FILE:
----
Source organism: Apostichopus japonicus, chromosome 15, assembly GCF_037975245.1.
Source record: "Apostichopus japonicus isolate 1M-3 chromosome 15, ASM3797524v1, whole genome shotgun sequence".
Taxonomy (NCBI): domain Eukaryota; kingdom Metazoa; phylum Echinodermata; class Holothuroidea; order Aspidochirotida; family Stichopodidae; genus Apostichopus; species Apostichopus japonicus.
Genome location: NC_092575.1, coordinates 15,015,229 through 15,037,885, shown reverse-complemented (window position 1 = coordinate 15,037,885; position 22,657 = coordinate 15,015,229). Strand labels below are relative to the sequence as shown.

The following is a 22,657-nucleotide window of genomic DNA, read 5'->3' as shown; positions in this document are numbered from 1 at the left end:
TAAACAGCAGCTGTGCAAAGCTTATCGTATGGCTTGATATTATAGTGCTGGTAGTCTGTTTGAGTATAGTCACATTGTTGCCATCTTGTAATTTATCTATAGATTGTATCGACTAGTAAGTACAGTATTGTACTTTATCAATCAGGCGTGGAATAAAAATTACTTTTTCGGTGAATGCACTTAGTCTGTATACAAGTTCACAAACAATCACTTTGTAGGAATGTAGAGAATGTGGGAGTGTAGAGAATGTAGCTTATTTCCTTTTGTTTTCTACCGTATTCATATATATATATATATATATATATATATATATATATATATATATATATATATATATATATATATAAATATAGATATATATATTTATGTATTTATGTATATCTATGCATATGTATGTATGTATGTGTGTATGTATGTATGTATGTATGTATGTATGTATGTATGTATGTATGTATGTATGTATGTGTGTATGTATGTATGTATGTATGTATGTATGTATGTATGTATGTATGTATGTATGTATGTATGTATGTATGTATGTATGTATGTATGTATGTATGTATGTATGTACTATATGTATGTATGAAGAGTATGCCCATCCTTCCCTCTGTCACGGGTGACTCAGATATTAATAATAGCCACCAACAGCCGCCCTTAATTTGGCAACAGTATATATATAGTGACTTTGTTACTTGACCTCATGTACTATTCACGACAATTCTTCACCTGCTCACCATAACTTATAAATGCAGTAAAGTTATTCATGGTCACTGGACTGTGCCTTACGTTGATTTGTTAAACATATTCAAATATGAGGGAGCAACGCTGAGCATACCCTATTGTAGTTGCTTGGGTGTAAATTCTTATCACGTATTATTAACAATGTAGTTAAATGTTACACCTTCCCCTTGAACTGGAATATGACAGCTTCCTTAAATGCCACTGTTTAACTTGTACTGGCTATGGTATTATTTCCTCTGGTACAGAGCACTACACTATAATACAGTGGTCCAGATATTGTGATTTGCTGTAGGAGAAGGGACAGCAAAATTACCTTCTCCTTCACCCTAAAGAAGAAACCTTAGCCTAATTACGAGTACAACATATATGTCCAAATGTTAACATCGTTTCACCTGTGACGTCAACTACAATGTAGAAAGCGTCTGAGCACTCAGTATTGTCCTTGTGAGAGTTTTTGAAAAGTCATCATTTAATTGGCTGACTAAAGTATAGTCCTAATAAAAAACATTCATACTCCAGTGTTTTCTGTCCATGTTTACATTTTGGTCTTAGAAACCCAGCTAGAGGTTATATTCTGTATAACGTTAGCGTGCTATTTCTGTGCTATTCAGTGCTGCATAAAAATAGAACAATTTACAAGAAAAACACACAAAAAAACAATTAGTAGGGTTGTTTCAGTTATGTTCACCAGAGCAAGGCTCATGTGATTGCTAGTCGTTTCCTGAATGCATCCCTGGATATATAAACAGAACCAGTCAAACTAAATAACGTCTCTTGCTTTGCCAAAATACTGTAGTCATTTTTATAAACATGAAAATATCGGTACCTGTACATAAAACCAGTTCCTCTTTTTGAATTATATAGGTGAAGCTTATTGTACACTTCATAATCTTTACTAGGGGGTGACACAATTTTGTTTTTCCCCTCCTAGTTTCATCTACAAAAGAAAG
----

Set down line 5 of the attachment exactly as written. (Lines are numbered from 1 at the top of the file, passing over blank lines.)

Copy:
The following is a 22,657-nucleotide window of genomic DNA, read 5'->3' as shown; positions in this document are numbered from 1 at the left end: